Page:The Bostonians (London & New York, Macmillan & Co., 1886).djvu/379

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XXXVI.
369
THE BOSTONIANS.

He has written a very fine article for the "Rational Review."'

Miss Birdseye gazed at her young friend complacently; the sheets of her interminable letter fluttered in the breeze. 'Well, it's delightful to see the way it goes on, isn't it?'

Verena scarcely knew what to say; then, remembering that Doctor Prance had told her that they might lose their dear old companion any day, and confronting it with something Basil Ransom had just said—that the 'Rational Review' was a quarterly and the editor had notified him that his article would appear only in the number after the next—she reflected that perhaps Miss Birdseye wouldn't be there, so many months later, to see how it was her supposed consort had spoken. She might, therefore, be left to believe what she liked to believe, without fear of a day of reckoning. Verena committed herself to nothing more confirmatory than a kiss, however, which the old lady's displaced head-gear enabled her to imprint upon her forehead and which caused Miss Birdseye to exclaim, 'Why, Verena Tarrant, how cold your lips are!' It was not surprising to Verena to hear that her lips were cold; a mortal chill had crept over her, for she knew that this time she should have a tremendous scene with Olive.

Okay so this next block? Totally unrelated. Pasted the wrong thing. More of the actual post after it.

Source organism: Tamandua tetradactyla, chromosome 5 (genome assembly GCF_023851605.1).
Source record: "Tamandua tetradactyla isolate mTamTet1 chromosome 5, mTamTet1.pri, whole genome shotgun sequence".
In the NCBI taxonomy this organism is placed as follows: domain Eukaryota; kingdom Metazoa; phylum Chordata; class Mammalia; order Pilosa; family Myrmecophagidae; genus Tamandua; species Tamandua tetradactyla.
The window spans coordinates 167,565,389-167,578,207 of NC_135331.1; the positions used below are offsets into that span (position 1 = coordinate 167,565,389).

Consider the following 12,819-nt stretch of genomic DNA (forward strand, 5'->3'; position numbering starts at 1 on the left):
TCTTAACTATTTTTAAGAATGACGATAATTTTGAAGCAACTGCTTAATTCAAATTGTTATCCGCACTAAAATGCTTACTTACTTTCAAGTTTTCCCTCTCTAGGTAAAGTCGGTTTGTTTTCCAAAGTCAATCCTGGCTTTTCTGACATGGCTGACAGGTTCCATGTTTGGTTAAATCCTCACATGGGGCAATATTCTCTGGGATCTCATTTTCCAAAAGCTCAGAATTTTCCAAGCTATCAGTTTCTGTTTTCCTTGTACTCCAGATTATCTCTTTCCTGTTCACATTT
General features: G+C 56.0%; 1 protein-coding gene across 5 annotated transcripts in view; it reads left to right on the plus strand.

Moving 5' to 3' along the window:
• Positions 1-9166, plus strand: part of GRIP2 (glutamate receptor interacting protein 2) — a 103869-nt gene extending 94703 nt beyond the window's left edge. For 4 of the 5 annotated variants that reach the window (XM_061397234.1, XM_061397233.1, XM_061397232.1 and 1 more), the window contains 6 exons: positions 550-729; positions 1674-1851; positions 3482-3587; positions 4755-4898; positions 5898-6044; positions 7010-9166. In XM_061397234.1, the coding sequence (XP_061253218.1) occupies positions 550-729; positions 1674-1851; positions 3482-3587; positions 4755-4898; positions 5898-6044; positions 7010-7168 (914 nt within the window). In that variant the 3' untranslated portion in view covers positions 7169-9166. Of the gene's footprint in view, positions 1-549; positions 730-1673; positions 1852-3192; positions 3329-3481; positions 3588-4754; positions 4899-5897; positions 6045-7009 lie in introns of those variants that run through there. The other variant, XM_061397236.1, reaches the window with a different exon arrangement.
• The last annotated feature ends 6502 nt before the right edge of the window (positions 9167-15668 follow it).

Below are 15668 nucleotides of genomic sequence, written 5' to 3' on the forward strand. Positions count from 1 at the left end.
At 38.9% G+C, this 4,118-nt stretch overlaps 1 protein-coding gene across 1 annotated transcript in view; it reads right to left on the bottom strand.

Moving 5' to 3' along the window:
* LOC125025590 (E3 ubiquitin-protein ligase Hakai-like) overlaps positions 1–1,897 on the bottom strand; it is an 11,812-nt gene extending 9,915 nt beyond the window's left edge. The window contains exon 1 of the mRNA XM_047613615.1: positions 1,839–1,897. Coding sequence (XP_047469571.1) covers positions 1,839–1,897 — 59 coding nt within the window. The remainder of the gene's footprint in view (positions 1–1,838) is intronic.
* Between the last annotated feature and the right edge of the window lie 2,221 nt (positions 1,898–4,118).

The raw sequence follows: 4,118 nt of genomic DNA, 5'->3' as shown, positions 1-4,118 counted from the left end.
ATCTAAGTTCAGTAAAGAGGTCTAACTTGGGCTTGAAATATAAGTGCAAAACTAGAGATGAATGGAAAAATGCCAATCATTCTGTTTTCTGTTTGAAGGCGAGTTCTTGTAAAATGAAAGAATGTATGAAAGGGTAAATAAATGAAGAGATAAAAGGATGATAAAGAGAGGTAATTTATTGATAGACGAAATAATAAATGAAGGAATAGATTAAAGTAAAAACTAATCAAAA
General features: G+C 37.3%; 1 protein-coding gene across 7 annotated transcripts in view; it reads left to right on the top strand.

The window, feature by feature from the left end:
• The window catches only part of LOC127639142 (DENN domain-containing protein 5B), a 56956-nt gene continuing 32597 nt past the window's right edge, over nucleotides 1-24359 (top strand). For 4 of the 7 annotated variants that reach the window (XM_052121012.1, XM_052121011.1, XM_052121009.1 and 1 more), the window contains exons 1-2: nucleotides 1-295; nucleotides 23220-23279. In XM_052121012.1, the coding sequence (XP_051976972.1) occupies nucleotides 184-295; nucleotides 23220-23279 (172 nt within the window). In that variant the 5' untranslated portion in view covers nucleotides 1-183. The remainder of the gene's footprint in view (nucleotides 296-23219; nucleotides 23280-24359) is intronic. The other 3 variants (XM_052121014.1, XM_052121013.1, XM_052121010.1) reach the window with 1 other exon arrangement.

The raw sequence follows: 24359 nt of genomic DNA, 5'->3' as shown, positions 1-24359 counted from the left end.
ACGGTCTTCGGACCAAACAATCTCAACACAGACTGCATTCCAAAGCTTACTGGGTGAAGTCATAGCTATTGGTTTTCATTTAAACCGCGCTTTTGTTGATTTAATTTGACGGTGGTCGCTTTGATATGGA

She found her in her room, to which she had fled on quitting Mr. Ransom's presence; she sat in the window, having evidently sunk into a chair the moment she came in, a position from which she must have seen Verena walk through the garden and down to the water with the intruder. She remained as she had collapsed, quite prostrate; her attitude was the same as that other time Verena had found her waiting, in New York. What Olive was likely to say to her first the girl scarcely knew; her mind, at any rate, was full of an intention of her own. She went straight to her and fell on her knees before her, taking hold of the hands which were clasped together, with nervous intensity, in Miss Chancellor's lap. Verena remained a moment, looking up at her, and then said:

'There is something I want to tell you now, without a moment's delay; something I didn't tell you at the time it happened, nor afterwards. Mr. Ransom came out to see